After a recent raid at the Silk and Stars Internet sweepstakes cafe, where a sign above the 60 computer monitors read “Daily Maximum Payout $500 A Day,” a customer, neighborhood resident Khue Vang, said she had been trying to win gas money but abandoned the $10 she’d wagered and the $5 she had won when the sheriff’s deputies entered the establishment.
“I’m not coming back. I’d rather go to Thunder Valley,” she said, mentioning a Sacramento-area tribal casino.
Attempts to reach Silk and Stars’ owner by phone were unsuccessful.
Investigations of the businesses involving California Bureau of Gambling Control agents have nearly doubled over the past two years, from 42 in 2012 to 80 last year. Authorities also have been turning to civil lawsuits.
Los Angeles City Attorney Mike Feuer sued North Carolina-based corporation Figure 8 Technologies in January on the grounds that it supplied five defunct sweepstakes cafes “with illegal gaming systems and lotteries that masquerade as lawful promotional sweepstakes.”
John Weston, a Los Angeles attorney representing the firm, said Figure 8 voluntarily stopped selling the software in California in December in response to what he called “expressions of hostility” from authorities.
Phillip Walker, who formed the Internet Cafe Association of California, said opponents are reacting to perceptions rather than reality.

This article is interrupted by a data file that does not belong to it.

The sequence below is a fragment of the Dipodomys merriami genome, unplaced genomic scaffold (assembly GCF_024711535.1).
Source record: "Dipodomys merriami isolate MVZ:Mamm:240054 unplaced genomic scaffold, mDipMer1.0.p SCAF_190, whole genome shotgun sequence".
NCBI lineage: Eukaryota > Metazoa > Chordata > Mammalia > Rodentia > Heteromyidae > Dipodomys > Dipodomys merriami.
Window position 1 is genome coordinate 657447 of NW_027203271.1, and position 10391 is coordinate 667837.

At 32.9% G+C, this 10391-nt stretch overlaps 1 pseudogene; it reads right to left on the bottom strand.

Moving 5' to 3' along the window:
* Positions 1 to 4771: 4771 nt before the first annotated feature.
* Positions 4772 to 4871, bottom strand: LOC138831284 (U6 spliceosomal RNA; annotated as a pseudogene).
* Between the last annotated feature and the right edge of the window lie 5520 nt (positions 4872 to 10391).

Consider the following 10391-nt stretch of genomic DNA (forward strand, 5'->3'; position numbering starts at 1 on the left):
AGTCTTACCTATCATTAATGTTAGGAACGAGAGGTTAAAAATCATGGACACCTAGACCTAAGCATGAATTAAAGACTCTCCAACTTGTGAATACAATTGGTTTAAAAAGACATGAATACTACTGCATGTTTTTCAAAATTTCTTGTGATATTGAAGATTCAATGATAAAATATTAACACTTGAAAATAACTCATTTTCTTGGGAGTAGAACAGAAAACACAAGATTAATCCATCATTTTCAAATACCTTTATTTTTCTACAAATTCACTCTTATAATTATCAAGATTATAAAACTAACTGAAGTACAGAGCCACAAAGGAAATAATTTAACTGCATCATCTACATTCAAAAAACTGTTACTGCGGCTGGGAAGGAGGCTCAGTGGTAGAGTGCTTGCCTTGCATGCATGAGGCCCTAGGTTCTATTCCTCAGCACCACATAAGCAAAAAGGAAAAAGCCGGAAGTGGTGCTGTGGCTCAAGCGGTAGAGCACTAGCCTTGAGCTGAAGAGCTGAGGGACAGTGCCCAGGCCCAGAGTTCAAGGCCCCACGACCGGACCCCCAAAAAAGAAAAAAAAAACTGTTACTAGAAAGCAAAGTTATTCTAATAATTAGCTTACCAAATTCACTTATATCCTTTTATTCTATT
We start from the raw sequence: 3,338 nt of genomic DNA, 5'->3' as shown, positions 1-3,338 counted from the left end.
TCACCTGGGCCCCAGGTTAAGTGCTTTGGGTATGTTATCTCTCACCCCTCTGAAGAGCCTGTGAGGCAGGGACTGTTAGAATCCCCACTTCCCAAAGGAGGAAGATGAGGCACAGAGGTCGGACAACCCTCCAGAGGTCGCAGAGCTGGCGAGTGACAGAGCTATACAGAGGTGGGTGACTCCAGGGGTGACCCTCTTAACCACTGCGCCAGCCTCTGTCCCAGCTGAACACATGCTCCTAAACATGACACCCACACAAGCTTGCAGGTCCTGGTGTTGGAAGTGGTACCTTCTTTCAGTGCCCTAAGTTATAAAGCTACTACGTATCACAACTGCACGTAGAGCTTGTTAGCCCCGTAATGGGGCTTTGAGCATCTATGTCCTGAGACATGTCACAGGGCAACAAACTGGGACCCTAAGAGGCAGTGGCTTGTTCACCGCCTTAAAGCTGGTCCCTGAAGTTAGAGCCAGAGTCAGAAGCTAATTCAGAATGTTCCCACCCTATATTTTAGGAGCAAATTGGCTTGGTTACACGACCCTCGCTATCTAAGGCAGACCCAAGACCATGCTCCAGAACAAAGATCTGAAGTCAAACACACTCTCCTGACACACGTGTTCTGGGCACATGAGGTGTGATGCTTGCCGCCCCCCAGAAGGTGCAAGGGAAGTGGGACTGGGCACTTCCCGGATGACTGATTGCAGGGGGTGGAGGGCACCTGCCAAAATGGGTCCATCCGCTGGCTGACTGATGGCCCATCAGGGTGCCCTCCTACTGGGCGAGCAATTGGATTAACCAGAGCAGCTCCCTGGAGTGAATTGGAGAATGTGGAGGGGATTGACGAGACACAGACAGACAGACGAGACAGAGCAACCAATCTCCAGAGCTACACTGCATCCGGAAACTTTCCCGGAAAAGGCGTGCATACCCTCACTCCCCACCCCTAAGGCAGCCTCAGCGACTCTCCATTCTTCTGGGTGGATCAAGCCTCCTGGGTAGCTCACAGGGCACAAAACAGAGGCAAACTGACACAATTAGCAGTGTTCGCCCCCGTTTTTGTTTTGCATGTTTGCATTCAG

“On the surface it looks like it’s illegal,” said Walker, owner of Oz Internet Cafe & Hub in Bakersfield. “But once you get down to the meat inside, it really isn’t.”
The computers simulate slot machines and other casino games of chance. But instead of picking random winners, the computer games offer predetermined results in a way designed to catch and hold players’ attention, said both Walker and attorney Weston, who also represents Oz.
That legal distinction is at the heart of decisions by appeals courts in Fresno and Sacramento that are headed to the California Supreme Court, which earlier this week agreed to hear the case.
The Sacramento-based 3rd District Court of Appeal ruled in 2003 that lottery vending machines dispensing Scratchers tickets do not fall under the definition of slot machines because the sequence of winning tickets is predetermined. The winner is the player who happens to be in line to buy that particular ticket.
By contrast, the Fresno-based 5th District Court of Appeal ruled in March that the computers used by the sweepstakes cafes are illegal because they exhibit “(a)ll the trappings and experiences involved in playing traditional slot machines . . .” even though they also offer predetermined results.
Salas said his bill would write the 5th District’s ruling into law.
Walker argued that Internet cafes serve customers who can’t afford to travel or play at legal card rooms and casinos.
“There’s an 80-year-old couple who come in quite often. They say if it wasn’t for the Internet cafe, they wouldn’t have anything to do,” he said. “If it was all rich people that were using Internet cafes, you wouldn’t have an issue.”